It should come as no surprise that in light of COVID-19 related closures, e-commerce has become an ever more integral part of our daily lives. Retailers of household goods, groceries, essential items, as well as non-essential, have in trial by fire fashion been required to provide appropriate infrastructure to ensure said goods are made available for consumers nationwide. This not only requires robust technological platforms, but sophisticated distribution networks including delivery services and warehousing in near immediate fashion.
A few short years ago, the percentage of e-commerce sales as related to the entirety of retail sales was a mere ten percent. As of 2020 that share has increased on average to slightly above sixteen percent with year-on-year figures accelerating by nearly forty-five percent. During the height of the COVID-19 pandemic when the vast majority of our population were left to quarantine at home, consumers whom had previously shied away from securing their goods through “point and click” were given few alternatives. What began with the need for day- to- day essentials manifested into demand for non-essential items which novice online shoppers found to be just as easily attainable through e-commerce channels.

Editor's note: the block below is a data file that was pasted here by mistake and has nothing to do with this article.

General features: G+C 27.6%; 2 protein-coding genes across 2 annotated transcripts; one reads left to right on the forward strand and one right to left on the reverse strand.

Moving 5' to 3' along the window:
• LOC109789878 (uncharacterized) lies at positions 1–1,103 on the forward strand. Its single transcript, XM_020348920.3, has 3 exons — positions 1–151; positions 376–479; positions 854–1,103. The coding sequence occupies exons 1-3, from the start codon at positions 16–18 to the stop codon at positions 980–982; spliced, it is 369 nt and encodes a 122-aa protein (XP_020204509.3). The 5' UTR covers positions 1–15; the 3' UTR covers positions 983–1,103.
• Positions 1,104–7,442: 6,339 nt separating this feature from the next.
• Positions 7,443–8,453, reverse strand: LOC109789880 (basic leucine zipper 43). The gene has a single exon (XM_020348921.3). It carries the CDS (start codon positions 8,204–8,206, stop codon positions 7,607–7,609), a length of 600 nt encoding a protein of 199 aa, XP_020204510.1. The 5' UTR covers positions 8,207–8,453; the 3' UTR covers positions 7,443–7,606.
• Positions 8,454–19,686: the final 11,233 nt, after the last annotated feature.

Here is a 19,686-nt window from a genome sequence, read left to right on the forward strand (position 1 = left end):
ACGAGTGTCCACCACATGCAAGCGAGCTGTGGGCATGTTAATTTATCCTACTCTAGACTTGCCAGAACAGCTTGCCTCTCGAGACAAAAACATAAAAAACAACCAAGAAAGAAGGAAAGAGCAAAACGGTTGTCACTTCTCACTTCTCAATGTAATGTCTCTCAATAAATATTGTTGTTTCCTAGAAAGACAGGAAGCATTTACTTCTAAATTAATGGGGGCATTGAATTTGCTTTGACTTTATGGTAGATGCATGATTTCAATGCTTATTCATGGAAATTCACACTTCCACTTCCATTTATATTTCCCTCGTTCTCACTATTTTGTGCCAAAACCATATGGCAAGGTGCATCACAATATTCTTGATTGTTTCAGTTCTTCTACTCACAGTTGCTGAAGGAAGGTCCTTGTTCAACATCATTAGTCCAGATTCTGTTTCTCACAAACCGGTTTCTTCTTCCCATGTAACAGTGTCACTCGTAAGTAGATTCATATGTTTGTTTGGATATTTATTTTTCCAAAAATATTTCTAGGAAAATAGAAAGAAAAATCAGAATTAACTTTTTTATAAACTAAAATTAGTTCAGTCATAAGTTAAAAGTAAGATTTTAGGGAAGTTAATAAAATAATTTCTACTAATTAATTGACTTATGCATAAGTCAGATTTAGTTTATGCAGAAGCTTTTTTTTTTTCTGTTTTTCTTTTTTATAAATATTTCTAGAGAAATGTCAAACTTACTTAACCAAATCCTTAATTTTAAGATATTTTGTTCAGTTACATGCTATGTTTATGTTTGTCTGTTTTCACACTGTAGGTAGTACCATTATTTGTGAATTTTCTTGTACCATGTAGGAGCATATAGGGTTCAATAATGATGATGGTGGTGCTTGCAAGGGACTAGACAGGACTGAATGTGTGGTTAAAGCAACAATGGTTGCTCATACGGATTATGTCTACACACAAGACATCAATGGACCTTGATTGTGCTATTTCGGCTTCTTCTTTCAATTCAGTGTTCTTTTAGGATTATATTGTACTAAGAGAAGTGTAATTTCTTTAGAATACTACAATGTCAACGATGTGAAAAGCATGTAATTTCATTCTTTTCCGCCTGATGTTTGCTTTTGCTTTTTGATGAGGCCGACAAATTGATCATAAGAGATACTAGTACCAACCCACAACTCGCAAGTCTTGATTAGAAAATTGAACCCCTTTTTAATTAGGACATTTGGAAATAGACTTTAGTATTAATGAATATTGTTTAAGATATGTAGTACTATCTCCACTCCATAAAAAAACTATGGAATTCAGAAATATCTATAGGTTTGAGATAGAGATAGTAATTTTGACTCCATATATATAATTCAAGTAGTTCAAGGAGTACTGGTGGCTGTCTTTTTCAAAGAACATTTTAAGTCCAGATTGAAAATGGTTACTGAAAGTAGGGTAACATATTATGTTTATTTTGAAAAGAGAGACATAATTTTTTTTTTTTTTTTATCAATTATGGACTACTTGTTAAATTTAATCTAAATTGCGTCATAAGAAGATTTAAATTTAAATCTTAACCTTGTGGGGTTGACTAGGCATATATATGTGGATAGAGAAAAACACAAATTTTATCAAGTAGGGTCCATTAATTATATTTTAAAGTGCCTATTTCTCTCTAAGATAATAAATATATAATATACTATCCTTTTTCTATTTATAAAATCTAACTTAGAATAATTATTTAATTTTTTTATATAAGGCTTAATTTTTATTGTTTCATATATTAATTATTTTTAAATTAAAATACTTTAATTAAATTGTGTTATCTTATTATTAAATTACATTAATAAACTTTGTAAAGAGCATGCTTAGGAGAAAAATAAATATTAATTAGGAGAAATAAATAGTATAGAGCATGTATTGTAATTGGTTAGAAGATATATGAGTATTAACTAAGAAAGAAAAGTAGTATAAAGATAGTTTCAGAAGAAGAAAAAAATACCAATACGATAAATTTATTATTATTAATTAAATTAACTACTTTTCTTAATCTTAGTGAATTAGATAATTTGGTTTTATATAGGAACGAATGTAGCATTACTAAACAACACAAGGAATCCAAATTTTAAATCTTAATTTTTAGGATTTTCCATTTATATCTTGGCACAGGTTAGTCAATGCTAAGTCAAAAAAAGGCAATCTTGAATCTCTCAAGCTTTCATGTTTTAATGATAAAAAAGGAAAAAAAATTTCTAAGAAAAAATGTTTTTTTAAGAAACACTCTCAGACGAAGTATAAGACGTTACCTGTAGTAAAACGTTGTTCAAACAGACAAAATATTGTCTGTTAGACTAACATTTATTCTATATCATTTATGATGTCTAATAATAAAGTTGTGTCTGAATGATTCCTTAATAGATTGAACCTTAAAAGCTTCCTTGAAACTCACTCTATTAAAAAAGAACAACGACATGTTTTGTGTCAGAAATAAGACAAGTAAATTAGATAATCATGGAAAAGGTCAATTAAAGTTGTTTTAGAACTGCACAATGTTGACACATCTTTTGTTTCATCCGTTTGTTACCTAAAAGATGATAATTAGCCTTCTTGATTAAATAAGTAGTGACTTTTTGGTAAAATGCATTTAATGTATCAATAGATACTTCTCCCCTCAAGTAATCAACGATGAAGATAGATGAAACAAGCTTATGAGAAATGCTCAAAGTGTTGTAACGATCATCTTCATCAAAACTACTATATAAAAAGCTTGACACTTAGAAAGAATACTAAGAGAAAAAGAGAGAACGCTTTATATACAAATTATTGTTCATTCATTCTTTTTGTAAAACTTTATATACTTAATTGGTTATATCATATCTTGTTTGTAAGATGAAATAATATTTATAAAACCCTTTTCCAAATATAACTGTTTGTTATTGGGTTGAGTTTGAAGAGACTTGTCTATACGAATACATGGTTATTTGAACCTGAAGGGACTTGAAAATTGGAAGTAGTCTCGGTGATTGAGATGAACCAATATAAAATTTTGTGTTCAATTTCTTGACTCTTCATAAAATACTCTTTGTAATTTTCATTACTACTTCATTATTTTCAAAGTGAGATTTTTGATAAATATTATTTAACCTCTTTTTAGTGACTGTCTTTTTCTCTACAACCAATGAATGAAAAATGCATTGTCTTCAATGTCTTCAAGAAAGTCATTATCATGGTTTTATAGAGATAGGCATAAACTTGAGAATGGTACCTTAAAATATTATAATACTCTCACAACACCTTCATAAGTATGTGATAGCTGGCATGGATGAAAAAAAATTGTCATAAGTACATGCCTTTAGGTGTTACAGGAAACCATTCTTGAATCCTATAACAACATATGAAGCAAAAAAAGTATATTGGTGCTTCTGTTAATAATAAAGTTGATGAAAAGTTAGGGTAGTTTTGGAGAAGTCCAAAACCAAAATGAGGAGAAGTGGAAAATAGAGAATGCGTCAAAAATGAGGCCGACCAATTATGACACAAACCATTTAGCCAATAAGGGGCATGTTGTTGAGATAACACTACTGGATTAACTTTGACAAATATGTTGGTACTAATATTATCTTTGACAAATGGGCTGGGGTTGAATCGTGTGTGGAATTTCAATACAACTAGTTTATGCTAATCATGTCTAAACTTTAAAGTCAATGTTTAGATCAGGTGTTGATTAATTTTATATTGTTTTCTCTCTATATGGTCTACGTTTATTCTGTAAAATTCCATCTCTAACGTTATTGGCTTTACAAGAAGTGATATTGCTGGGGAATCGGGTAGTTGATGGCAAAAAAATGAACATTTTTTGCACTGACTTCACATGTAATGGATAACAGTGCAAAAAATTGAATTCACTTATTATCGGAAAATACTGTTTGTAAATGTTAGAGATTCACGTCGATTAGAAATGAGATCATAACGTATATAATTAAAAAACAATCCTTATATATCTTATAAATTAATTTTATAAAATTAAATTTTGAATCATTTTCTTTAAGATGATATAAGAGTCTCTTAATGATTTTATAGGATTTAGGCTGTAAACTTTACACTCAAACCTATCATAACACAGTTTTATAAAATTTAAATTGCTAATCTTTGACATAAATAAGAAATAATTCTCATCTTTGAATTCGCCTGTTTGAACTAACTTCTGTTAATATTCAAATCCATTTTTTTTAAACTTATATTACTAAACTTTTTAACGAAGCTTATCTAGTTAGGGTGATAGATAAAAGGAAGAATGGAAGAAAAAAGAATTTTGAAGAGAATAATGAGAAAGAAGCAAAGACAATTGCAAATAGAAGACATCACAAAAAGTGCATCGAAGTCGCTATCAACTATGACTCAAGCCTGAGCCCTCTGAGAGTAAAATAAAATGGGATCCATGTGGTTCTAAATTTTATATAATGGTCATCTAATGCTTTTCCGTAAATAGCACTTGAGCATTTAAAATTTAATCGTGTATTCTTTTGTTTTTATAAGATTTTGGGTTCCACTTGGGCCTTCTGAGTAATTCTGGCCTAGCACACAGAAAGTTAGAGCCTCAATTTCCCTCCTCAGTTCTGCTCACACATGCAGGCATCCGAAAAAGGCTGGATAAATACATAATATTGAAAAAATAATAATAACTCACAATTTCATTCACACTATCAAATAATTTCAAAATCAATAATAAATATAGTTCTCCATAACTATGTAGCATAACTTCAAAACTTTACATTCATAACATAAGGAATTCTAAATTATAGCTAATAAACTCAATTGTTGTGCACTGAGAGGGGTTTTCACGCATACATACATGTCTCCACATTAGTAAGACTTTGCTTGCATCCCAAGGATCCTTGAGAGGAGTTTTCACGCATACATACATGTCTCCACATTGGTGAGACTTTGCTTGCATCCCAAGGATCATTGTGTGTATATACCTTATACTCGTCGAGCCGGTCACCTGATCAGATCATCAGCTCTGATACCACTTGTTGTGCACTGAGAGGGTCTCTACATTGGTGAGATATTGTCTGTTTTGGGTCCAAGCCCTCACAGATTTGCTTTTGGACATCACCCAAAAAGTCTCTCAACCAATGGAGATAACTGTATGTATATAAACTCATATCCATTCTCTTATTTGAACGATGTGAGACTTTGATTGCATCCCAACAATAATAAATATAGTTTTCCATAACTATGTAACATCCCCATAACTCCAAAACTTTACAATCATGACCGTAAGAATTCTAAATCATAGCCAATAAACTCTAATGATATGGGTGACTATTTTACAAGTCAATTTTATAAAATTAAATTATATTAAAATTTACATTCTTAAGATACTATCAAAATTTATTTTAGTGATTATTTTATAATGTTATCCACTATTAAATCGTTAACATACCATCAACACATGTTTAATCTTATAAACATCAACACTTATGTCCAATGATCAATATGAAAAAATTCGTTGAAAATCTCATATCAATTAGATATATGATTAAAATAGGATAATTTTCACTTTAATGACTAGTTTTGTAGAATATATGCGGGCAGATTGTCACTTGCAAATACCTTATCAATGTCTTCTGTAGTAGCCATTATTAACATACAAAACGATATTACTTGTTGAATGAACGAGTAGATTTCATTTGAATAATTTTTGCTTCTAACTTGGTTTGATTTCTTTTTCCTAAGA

The result has been an incredibly swift shift in the way that everyday households consume and how traditional brick and mortar retailers have begun to and must continue to adapt. Omnichannel fulfillment has become paramount to the survival of goods-oriented retail. Stores such as Target and Walmart have embraced this idea by furthering their offering of “Buy Online and Pickup in Store” (BOPIS) services. This maintains retailer as relevant in the minds of consumers while allowing them to purchase in “point and click” fashion and still direct traffic to brick and mortar locations. Further to this, traditionally non-deliverable type operations have adapted to full-scale delivery services through partnerships or the implementation of their own on-demand distribution network. The growth in start-ups such as Shipt, Instacart, and various independent distribution networks has been explosive in 2020 and will likely continue to win consumers in 2021.
As retailers continue to adapt in ways we have seen and ways we may not have yet, there will be a continued need to house the goods to be acquired. The US as a whole is a nation of consumers who when provided with the means to do so will continue to purchase the goods they need in the most convenient way possible. This translates to continued growth of e-commerce and in all likelihood at an increasingly more rapid rate than ever considered.